Never have things been as unpredictable as now for small businesses across the world. Even as businesses begin reopening after the coronavirus shutdowns, it will be a while before things are entirely hunky-dory. A Facebook survey showed that 31% of small businesses have had to stop operating. Another 11% expect to face a similar plight in the next three months if the situation persists.

Now is the time to reimagine conventions and make a push for digital transformation. Small businesses need to take a good look at their expenses, reinvent sales and revenue channels and even explore newer business models.

1. Sell Online Even If you’ve Never Done It Before

The reality is that even long after the restrictions are lifted, customers will refrain from stepping outside, and online shopping will remain the preferred channel wherever it is possible. A Salesforce survey reveals that 36% of shoppers say they won’t return to brick-and-mortar stores until a vaccine is available.

Small businesses therefore must make the move to digital now if they haven’t yet. Depending on the kind of business, you could sell your products on established ecommerce channels like Amazon, or build your own online store.

Even if you’ve never done this before and cherish your personalized interaction with customers, you could use this crisis as an opportunity to expand your market and create new and sustainable revenue streams.

2. Leverage All Government Benefits

The US Small Business Administration (SBA) has announced a number of initiatives to help small business find their feet in this state of crisis. From loans and funds to debt relief, businesses can avail a number of helpful options. As of March 27, 2020, the CARES Act has been signed into law and promises $376 billion in relief to American small businesses. Under this act, some of the benefits you can avail are –

Paycheck Protection Program

The PPP allows small businesses to avail and be forgiven a loan up to 2.5 times their average monthly payroll costs. SBA will forgive the loan if all employees are kept on the payroll for eight weeks and the money is used for payroll, rent, mortgage interest, or utilities.

EIDL Loan Advance

Economic Injury Disaster Loan or EDIL is currently only available to agricultural small businesses. Such businesses can avail a loan advance of $10,000 that need not be repaid.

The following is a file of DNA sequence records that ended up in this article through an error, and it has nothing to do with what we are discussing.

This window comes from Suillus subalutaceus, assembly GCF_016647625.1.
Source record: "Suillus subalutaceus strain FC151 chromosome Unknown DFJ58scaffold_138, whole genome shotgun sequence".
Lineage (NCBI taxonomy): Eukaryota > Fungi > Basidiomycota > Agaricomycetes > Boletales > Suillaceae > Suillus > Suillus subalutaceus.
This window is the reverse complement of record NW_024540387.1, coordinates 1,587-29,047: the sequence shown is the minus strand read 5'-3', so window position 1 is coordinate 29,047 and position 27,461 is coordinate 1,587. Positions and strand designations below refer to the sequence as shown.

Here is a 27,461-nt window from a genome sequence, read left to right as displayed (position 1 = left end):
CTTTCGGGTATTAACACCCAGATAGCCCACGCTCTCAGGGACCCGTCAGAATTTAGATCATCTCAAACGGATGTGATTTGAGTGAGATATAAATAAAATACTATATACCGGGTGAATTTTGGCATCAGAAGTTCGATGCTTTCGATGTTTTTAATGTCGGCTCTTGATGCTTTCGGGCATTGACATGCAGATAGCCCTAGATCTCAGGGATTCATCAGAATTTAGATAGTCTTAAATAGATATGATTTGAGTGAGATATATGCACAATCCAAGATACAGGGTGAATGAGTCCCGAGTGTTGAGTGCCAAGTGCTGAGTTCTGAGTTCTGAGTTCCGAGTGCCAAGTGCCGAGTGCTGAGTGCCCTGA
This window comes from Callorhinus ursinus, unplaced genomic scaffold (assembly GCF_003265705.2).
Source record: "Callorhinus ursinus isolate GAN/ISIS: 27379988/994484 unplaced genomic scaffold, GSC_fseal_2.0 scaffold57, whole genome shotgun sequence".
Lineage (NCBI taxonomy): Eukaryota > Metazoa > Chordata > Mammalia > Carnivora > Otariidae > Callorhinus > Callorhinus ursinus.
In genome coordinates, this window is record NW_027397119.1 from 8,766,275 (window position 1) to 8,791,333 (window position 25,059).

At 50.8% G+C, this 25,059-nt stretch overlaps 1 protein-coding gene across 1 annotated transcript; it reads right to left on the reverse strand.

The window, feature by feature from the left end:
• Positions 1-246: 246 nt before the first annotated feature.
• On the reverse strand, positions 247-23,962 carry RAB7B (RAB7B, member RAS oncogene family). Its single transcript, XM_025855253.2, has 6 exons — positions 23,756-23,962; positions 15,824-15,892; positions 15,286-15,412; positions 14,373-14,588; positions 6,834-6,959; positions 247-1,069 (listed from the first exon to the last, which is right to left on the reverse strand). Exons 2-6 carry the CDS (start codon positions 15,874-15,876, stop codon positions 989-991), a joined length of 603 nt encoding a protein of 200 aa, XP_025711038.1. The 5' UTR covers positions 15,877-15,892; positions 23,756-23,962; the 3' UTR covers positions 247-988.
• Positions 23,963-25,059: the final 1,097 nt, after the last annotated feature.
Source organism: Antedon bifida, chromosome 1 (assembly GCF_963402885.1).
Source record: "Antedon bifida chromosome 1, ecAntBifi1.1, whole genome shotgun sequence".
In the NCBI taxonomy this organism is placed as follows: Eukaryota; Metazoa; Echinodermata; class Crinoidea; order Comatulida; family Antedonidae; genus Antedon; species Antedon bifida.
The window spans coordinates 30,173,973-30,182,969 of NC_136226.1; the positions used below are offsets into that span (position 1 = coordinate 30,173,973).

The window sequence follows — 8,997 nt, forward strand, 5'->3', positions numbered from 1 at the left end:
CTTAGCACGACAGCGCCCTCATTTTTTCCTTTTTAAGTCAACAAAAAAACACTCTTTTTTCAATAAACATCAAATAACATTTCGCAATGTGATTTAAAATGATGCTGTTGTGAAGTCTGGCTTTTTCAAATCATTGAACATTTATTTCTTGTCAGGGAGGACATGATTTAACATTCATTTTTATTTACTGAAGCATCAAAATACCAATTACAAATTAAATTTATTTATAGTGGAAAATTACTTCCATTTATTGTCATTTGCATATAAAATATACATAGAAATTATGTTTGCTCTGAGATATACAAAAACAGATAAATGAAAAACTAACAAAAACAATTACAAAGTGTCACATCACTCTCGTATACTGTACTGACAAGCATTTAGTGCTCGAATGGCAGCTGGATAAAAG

SBA Express Bridge Loan

Small businesses that currently have a business relationship with an SBA Express Lender can access up to $25,000 quickly, while they wait for PPP or EIDL loans to come through.

SBA Debt Relief

The SBA will pay off principal, interest and any associated fees of any current loans – 7(a), 504 or microloans. Additionally, any SBA Serviced Disaster Loans that are current as of March 1, 2020 will be automatically deferred through December 31, 2020.

You can check out the SBA website for further details on coronavirus relief options.

3. Explore New Business Models

Food delivery services quickly switched to delivering groceries and essential supplies as soon as the crisis hit. Fashion giants like Zara are now making PPEs like hospital gowns and masks. London based gin distillery 58 Gin paused their gin production to make hand sanitizer. Engineering companies poured their resources into making ventilators. Such examples abound, and small businesses can take a lesson or two in pivoting their business model in a way that better fits the current times.

4. Perform a Thorough Analysis of Costs, Revenues and Deductibles

If ever there was a time to do some serious accounting, it’s now. Take a good look at your costs and expenses, and muster up the courage to make some tough decisions. Calculate the expenses against the cash flow and figure out all expenses that can be cut back or at least delayed. It is a good idea to start cutting back on flexible expenses early on so that you can divert cash flow into more vital areas.

5. Make Separate Plans for Long Term and Short Term

It will be a while before we can really estimate the total impact of coronavirus. For now, we can plan for the immediate future, one step at a time. Make plans for 3 months, 6 months and a year. You could probably cut back on hiring, marketing and travel expenses for the next 3 months. If the situation persists over a 6-month period, you may want to reduce variable expenses as well as renegotiate some fixed expenses such as rent, lease, equipment and salaries. Depending on your business, your marketing expenses may need to be scaled up or cut back. If the economic slump continues beyond the year, your business may require a complete strategy redesign.

6. Keep Calm and Stay Updated

Together, we shall get through this. Despite the fact that most small businesses are cash strapped and in acute distress, the weekly US Census Survey reveals some businesses have already started showing signs of recovery. 67% of respondents report having received the PPP money, up from 38% in previous batches of the survey. 62% reported decline is revenue which is bad, yes, but it’s less than 74% reported in the earlier weeks.

So while things still look bad, it is important to stay calm and keep on swimming.

Wrapping Up

One way the coronavirus crisis is unique is that it has affected individual across the world. From small businesses to large organizations and customers in general, everyone’s lives have changed. Which is why we are in this together. As long as we hang tight, adapt and persevere, we will come out stronger on the other side of this.

Written by Hiral Atha, CEO of Moveoapps, for SmallBizDaily.com